# How to Measure Distances Across Rivers or Other Obstacles

Have you ever wanted to measure distances across riversÂ  or other obstacle without crossing them. Â Having a known distance can help you if you are preparing to cross the obstacle, for instance you may need to be sure your rope will reach clear across.Â  Here are several simple ways of determining the distance.

If you are in the field and need to measure distance, it is always good to know the length of your stride and the number of steps you need to walk either a hundred yards or meters.

One method is to stand on the edge of the river directly facing a known mark on the other bank for example a tree. Take your watch, the kind with hour and minute hands; hold the watch horizontally before you so that the twelve points at the tree and the line joining the nine and the three is parallel to your bank.

Now walk to your right, the direction of the three. Â Stop every few steps and make sure that the line from the nine to three is still parallel to the riverbank. Â Keep walking until the oak is now at ten thirty, with the nine to three line parallel to the bank.

The distance you have walked is equal to the width of the river. Â You can now count your paces and determine the distance across the river or other obstacle.Â  Just remember this will not work if the river bank curves. Â If you don’t have a watch, improvise. Draw one on some paper.

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A third method toÂ measure distances across rivers Â is Step-Measuring.Â  This works better than the Napoleon method if the river is wide. Â Locate a tree or rock on the other side of the river (A). Place a stick on this side, exactly opposite the rock (B). Â Walk along the shore at right angles to AB. Â Take any number of steps, up to one hundred. Â Place another stick here (C). Â Continue walking for half as many steps as before. Place another stick here (D).Â  At this point, turn away from the river walking at right angles to DB. When you sight stick C and mark A in a straight line, stop. This point is E. DE is then half the distance across the river. Â Step it off. Double the distance in line DE and you have the distance across the river.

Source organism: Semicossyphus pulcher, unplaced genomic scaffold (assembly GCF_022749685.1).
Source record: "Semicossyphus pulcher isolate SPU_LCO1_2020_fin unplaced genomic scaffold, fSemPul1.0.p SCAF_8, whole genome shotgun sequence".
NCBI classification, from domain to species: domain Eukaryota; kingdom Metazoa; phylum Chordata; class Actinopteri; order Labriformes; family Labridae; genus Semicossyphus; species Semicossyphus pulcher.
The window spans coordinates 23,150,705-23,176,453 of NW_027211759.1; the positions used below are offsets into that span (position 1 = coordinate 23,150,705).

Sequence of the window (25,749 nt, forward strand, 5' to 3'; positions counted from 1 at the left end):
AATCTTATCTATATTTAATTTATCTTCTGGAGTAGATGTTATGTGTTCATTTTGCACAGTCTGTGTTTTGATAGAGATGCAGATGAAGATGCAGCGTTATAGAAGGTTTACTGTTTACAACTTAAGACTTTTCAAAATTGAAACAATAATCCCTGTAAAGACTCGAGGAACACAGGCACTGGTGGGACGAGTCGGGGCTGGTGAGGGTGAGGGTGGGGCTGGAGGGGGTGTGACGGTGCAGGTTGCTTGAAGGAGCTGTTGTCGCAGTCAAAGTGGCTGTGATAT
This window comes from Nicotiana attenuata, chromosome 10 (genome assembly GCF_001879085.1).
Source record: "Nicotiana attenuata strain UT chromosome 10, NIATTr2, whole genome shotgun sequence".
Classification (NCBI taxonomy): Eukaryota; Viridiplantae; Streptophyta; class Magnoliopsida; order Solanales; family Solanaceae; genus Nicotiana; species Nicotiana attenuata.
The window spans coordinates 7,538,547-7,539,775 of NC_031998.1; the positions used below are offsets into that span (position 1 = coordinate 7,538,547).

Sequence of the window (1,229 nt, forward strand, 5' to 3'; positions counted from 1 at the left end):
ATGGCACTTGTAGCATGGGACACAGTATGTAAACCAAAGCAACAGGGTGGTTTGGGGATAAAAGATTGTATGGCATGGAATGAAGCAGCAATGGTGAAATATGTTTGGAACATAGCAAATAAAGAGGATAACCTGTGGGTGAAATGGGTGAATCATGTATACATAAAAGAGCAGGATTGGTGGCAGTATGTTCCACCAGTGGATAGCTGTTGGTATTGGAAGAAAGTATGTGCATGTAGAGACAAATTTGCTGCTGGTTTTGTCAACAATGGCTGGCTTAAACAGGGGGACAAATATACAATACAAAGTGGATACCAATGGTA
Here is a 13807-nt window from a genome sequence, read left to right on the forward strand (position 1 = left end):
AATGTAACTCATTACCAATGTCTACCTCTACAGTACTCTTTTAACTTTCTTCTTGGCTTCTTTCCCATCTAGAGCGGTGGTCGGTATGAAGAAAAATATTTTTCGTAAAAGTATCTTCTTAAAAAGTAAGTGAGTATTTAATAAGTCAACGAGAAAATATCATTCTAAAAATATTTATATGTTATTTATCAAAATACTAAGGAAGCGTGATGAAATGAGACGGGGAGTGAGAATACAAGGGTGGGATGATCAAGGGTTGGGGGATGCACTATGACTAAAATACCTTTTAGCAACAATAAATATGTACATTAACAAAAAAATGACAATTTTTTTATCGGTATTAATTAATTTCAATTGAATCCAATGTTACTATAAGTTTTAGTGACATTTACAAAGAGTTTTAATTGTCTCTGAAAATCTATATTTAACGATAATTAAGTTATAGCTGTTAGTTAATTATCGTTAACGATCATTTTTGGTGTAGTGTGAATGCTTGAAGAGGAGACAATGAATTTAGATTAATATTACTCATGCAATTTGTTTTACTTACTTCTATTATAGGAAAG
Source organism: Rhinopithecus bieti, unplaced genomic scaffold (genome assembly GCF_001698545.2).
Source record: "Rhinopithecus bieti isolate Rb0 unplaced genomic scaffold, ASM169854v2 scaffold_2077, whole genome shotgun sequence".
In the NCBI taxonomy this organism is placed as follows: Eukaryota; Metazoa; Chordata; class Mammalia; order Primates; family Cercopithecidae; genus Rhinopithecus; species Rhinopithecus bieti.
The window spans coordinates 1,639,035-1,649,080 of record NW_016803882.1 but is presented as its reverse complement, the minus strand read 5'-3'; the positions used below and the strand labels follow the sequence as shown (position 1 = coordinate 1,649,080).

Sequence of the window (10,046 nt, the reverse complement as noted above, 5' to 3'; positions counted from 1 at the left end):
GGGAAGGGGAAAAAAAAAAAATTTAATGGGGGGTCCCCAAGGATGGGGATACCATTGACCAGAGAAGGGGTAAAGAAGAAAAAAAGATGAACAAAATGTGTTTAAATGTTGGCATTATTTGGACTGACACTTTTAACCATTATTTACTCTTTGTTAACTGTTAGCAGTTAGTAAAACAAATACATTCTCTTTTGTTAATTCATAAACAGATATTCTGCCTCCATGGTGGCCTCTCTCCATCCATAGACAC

Here are some other tips that may help you with measurements in the field.

Test them yourself.

• At 50 yards, the mouth and eyes of a person can be clearly seen
• At 100 yards, eyes appear as dots
• At 200 yards, buttons and details of uniform can still be seen
• At 300 yards, the face can be seen
• At 400 yards, the movement of legs can be seen
• At 500 yards, the color of the uniform can be seen

For distances over these, look for a point that is halfway to the object. Â Estimate how far this may be from you and then double it to obtain the distance.

Objects appear nearer than they really are when the sun is bright and shining on the object; when looking across water or snow, and when looking uphill or down.

Objects appear farther off when in the shade; when across a valley; when the background is of the same color; when the observer is lying down or kneeling; when there is a heat haze over the ground.

Howard